Chinua Achebe ( / / ⓘ; born Albert Chinụalụmọgụ Achebe; 16 November 1930 – 21 March 2013) was a Nigerian novelist, poet, and critic who is regarded as a central figure of modern African literature. His first novel and magnum opus, Things Fall Apart (1958), occupies a pivotal place in African literature and remains the most widely studied, translated, and read African novel. Along with Things Fall Apart, his No Longer at Ease (1960) and Arrow of God (1964) complete the "African Trilogy". Later novels include A Man of the People (1966) and Anthills of the Savannah (1987). In the West, Achebe is often referred to as the "father of African literature", although he vigorously rejected the characterization.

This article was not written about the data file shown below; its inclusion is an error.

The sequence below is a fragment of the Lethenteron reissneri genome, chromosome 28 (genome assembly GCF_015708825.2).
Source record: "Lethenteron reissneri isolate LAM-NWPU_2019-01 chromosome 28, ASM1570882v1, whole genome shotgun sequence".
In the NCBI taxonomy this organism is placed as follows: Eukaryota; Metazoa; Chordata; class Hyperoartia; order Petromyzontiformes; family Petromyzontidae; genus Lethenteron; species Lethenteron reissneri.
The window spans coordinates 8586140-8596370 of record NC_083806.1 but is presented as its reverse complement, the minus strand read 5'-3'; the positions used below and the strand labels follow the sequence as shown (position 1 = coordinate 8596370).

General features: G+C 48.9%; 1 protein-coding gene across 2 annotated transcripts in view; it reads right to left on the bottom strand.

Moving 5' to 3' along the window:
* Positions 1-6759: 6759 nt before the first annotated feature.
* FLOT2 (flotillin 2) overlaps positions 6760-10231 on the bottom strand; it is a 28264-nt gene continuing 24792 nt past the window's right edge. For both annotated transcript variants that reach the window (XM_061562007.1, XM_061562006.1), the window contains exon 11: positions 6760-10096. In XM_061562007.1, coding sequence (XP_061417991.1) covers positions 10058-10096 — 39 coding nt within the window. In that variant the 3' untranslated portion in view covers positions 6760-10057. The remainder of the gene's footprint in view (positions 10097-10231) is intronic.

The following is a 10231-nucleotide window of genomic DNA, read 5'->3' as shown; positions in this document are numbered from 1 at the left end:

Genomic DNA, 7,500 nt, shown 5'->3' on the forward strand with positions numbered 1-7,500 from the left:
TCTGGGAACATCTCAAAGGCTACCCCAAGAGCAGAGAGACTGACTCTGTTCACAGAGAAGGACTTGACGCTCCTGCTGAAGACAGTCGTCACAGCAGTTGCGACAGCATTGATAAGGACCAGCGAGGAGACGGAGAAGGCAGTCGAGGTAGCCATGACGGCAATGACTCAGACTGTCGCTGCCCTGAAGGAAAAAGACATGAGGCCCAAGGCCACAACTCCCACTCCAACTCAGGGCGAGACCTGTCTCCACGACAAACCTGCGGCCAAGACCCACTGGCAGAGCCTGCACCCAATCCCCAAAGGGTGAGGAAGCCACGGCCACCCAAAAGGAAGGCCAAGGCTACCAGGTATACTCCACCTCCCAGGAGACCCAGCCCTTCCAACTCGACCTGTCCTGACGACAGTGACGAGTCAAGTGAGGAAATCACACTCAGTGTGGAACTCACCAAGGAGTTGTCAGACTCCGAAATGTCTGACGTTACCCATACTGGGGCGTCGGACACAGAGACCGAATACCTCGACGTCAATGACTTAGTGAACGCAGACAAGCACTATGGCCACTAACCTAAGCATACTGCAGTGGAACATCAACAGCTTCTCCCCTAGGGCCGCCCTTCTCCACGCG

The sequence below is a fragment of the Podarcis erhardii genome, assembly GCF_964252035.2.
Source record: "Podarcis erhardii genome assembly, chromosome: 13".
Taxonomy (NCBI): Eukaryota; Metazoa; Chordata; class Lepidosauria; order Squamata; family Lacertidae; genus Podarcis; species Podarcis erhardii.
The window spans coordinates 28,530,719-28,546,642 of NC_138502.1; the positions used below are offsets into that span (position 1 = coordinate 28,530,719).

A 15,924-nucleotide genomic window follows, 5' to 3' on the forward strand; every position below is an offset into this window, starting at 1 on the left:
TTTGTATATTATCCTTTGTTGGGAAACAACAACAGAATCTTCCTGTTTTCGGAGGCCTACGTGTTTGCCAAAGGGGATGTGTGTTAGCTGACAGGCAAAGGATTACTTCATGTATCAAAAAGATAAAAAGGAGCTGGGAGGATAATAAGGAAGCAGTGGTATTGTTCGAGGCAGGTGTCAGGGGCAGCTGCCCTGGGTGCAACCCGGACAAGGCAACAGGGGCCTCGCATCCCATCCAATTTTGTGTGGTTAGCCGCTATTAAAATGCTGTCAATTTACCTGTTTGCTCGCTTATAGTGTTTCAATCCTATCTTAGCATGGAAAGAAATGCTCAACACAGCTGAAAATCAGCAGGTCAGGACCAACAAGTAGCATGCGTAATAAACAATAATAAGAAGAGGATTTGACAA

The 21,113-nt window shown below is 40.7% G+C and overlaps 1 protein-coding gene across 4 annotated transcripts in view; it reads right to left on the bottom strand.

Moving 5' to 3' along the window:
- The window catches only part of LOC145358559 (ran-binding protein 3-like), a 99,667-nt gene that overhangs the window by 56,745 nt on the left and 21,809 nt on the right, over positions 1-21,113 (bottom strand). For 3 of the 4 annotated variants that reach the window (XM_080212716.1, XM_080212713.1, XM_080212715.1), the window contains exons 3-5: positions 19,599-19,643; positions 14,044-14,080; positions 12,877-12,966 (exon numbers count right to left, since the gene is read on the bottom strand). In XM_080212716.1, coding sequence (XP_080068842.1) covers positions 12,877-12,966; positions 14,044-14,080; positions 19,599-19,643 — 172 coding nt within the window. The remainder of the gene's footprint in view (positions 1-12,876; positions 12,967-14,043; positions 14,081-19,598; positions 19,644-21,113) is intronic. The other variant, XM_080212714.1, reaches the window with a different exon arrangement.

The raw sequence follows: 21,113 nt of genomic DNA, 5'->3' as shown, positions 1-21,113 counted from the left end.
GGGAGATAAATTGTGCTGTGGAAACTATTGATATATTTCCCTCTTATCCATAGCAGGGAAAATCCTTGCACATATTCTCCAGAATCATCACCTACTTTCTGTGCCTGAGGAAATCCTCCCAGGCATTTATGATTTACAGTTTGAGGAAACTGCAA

Born in Ogidi, Colonial Nigeria, Achebe's childhood was influenced by both Igbo traditional culture and postcolonial Christianity. He excelled in school and attended what is now the University of Ibadan, where he became fiercely critical of how Western literature depicted Africa. Moving to Lagos after graduation, he worked for the Nigerian Broadcasting Service (NBS) and garnered international attention for his 1958 novel Things Fall Apart. In less than 10 years he would publish four further novels through the publisher Heinemann, with whom he began the Heinemann African Writers Series and galvanized the careers of African writers, such as Ngũgĩ wa Thiong'o and Flora Nwapa. ( Full article...)